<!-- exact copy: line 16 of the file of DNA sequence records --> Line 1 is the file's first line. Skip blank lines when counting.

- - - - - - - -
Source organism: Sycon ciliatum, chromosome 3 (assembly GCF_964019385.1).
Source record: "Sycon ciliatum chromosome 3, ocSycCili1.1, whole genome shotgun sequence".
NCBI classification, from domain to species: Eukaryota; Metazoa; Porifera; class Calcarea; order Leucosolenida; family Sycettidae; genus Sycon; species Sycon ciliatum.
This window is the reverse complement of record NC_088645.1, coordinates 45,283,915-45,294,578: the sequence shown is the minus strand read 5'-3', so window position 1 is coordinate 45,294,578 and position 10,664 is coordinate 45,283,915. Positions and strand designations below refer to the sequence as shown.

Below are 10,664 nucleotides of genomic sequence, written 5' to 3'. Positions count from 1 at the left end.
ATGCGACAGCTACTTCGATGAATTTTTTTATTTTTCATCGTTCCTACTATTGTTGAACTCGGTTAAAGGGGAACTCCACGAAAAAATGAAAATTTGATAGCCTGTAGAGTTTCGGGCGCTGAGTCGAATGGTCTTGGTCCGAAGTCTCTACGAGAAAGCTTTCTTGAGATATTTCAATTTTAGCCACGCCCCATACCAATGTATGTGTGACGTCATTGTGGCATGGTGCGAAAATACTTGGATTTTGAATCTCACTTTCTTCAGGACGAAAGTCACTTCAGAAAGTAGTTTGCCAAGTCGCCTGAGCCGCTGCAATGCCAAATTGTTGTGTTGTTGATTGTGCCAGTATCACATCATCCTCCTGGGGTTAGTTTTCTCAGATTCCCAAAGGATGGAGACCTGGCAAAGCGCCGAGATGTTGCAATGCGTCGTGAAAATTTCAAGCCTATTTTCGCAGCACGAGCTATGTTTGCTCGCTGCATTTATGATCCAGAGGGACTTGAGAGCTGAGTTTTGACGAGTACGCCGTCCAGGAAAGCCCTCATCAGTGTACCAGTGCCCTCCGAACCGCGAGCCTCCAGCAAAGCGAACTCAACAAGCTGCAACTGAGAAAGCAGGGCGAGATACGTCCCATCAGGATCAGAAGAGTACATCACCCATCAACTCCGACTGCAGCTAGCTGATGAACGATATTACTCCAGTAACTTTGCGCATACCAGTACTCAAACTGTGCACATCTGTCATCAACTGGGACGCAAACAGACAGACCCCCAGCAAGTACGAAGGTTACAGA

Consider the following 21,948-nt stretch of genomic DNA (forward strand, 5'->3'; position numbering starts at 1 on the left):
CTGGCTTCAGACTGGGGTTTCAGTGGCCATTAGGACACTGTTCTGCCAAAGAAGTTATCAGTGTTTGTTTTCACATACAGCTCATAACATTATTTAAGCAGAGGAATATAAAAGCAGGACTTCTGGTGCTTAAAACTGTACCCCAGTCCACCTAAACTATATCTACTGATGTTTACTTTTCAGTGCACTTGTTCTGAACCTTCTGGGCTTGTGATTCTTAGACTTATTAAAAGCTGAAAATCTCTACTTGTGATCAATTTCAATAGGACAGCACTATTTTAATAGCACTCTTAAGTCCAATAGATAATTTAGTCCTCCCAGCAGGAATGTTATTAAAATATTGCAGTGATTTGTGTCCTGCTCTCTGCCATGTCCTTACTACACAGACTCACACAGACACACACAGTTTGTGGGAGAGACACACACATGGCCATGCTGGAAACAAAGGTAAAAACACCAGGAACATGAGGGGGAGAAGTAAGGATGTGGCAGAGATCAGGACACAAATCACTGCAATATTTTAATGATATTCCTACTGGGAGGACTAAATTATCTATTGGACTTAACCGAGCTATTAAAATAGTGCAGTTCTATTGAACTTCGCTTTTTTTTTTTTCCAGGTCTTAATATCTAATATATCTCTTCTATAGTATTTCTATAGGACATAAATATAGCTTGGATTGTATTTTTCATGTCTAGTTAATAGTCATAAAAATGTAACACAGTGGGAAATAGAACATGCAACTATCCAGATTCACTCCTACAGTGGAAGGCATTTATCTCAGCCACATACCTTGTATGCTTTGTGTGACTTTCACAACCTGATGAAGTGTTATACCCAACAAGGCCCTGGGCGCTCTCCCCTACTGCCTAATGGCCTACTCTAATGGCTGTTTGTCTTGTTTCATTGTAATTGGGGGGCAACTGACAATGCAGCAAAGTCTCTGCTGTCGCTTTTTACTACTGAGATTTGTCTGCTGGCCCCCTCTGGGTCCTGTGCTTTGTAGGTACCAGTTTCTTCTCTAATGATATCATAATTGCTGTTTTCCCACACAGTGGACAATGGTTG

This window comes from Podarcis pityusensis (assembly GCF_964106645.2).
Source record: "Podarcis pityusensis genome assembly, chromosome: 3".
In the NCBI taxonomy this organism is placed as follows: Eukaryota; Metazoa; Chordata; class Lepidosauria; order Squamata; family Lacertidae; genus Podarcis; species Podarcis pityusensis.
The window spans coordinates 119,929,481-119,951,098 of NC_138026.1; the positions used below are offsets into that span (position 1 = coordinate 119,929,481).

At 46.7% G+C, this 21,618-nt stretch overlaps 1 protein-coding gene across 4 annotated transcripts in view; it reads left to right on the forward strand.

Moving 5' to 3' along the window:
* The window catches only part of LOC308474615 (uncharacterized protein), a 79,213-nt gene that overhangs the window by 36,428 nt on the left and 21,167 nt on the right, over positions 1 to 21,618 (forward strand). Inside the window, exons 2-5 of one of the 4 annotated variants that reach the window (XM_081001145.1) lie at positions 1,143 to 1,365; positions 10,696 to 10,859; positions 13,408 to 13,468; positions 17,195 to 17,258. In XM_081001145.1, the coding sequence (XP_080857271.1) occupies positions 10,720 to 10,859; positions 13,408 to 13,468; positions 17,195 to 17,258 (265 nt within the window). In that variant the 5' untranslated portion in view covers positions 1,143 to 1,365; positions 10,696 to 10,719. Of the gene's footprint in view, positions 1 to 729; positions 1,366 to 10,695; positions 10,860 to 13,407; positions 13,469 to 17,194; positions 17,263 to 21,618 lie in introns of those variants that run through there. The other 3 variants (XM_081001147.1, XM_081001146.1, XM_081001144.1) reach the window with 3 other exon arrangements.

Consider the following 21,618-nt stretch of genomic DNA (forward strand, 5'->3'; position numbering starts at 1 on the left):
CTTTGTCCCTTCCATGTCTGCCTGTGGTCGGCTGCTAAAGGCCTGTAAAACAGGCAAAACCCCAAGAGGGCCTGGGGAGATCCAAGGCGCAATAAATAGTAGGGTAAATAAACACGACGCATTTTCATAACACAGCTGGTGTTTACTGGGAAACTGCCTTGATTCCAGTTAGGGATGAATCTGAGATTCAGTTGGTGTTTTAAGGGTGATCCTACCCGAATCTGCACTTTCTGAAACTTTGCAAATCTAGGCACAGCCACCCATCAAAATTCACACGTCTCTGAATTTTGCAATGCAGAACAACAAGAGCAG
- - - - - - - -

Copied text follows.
Consider the following 21,618-nt stretch of genomic DNA (forward strand, 5'->3'; position numbering starts at 1 on the left):